Frank Barlow (footballer)

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Frank Barlow
Personal information
Full name Frank Charles Barlow
Date of birth (1946-10-15) 15 October 1946 (age 68)
Place of birth Mexborough, England
Playing position Midfielder (retired)
Youth career
Sheffield United
Senior career*
Years Team Apps (Gls)
1965–1972 Sheffield United 121 (2)
1972–1976 Chesterfield 140 (3)
1974 Boston Minutemen (loan)[1] 20 (0)
Teams managed
1980–1983 Chesterfield
1984–1987 Scunthorpe United
2006 Nottingham Forest (joint caretaker)
2007 Wigan Athletic (caretaker)
2011–2013 Sheffield United (assistant manager)
* Senior club appearances and goals counted for the domestic league only.
† Appearances (Goals).

Frank Charles Barlow (born 15 October 1946) is a former English footballer who moved into coaching and club management since retiring from playing. Born in Mexborough, England he spent the bulk of his playing career at Sheffield United before moving to Chesterfield for a spell.

After retiring from playing he moved into management and coaching, managing Chesterfield and Scunthorpe United before having spells as caretaker manager with both Nottingham Forest and Wigan Athletic. He is currently without a club after leaving his post of assistant manager at Sheffield United in April 2013.

Playing career[edit]

Sheffield United[edit]

Barlow was a defensive midfielder who started his football career with Sheffield United after being spotted playing for Don and Dearne Schoolboys during which time he had captained the England Schoolboys team.[2] After signing professional terms in 1965 at the age of 19 he was to remain at Bramall Lane for seven years but never cemented his place in the first team during his tenure. Seen more as a squad player available to fill in when other team mates were unavailable it was only during the 1969–70 season that he played regularly in the Football League. Despite this he went on to make over 120 appearances for the Blades during his seven-year stay.[2]

Chesterfield[edit]

Barlow was bought by Chesterfield in 1972 for a then club record fee of £15,000, where he was to remain for the remainder of his playing career. Spending four years on Chesterfield's books he made 140+ appearances, scoring three times, before a series of knee injuries forced him to retire following which he became first team coach at the age of 31.

Management and Coaching[edit]

Chesterfield[edit]

Installed as first team coach after he retired from playing, Barlow briefly became the caretaker manager of Chesterfield following the sacking of Joe Shaw in 1976 before being made the full-time manager in 1980 after the departure of Arthur Cox, although he protested several times throughout his reign that he didn't want the job. He said he was always more comfortable as a coach than as a boss.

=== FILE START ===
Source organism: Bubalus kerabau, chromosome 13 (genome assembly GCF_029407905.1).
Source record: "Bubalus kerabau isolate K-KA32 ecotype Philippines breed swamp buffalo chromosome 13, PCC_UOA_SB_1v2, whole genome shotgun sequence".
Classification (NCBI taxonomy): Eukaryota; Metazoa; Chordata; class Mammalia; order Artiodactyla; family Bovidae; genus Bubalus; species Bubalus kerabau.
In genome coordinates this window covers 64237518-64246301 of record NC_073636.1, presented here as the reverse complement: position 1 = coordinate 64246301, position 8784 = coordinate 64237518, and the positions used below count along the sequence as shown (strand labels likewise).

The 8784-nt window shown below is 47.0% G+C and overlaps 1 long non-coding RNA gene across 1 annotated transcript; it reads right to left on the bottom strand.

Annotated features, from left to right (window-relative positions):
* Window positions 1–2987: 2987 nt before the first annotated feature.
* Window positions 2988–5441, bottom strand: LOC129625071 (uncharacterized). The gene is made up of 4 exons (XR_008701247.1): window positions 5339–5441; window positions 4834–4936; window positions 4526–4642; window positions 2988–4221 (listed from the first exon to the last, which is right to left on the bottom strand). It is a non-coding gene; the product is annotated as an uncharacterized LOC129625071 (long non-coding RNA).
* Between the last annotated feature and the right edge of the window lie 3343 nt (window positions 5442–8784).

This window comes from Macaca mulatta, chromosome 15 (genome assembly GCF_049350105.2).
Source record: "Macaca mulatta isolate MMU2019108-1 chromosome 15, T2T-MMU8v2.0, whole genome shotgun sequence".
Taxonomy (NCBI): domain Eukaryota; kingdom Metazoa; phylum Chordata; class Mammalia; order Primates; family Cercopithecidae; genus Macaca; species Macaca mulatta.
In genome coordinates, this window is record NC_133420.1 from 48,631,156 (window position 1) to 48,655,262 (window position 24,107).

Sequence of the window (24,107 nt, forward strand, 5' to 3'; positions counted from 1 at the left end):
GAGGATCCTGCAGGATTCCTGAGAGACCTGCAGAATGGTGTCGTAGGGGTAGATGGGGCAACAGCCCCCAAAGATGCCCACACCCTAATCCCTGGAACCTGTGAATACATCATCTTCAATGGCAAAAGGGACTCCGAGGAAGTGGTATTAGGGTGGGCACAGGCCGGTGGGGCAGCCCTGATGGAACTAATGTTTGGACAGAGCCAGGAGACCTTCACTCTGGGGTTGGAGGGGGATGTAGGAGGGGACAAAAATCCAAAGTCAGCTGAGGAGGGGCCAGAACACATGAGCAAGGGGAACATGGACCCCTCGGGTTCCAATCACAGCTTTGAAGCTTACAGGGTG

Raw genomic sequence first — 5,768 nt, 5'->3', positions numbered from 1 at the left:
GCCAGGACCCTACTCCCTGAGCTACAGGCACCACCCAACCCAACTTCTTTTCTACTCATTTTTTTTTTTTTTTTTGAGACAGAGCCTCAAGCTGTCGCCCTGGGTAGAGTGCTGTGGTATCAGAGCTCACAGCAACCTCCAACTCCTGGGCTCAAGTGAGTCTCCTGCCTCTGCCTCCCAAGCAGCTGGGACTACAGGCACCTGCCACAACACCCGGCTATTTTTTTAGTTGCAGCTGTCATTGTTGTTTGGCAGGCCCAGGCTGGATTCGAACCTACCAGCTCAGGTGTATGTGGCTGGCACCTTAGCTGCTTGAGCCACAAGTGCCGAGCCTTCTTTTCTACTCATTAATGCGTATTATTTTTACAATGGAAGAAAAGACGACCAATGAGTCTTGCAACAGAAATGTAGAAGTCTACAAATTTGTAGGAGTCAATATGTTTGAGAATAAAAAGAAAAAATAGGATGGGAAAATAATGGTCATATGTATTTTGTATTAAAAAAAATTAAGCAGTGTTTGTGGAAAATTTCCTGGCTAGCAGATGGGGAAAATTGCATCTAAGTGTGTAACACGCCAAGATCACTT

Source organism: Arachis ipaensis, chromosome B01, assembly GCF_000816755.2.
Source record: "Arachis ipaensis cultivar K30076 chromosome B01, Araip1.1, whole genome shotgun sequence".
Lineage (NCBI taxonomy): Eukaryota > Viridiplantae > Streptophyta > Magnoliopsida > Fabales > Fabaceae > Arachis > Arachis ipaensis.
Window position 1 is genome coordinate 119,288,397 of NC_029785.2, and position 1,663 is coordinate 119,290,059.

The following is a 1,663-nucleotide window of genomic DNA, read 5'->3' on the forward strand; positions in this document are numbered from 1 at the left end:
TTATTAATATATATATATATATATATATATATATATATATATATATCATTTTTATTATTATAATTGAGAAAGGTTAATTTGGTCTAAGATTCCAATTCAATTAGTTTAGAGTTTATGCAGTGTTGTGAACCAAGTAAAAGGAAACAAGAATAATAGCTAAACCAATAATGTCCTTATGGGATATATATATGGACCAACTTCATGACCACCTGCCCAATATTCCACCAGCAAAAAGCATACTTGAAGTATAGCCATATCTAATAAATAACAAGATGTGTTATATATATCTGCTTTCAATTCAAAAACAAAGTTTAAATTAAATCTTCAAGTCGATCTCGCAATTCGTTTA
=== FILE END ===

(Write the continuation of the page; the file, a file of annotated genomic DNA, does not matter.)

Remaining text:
Despite this, he brought success to the club in his first season as manager, winning the Anglo-Scottish Cup (after beating Notts County 2–1) and the divisional manager of the month award for March 1981. His refreshing honesty was heavily appreciated by the supporters and he managed to keep the club in touch with promotion, despite a worsening financial situation, which ultimately led to the club being relegated in his second season with Chesterfield. When a new board of directors came in, the whole coaching team was sacked, but Barlow was offered a place among the new setup. He declined out of loyalty to his coaching staff and thus left with his dignity and self-respect intact, without carrying much of the blame for Chesterfield's dire relegation season.

Scunthorpe United[edit]

Barlow almost immediately returned to football, becoming the assistant manager at Scunthorpe United under Allan Clarke, being promoted to manager a year later when Clarke resigned. Again he said he didn't want the job, but nevertheless he had a fair amount of success, keeping them clear of relegation in 1984 and then maintaining a respectable league position the following season.

He left Scunthorpe in 1987 and did not return to management for almost 20 years, concentrating mostly on coaching and various other back-room posts.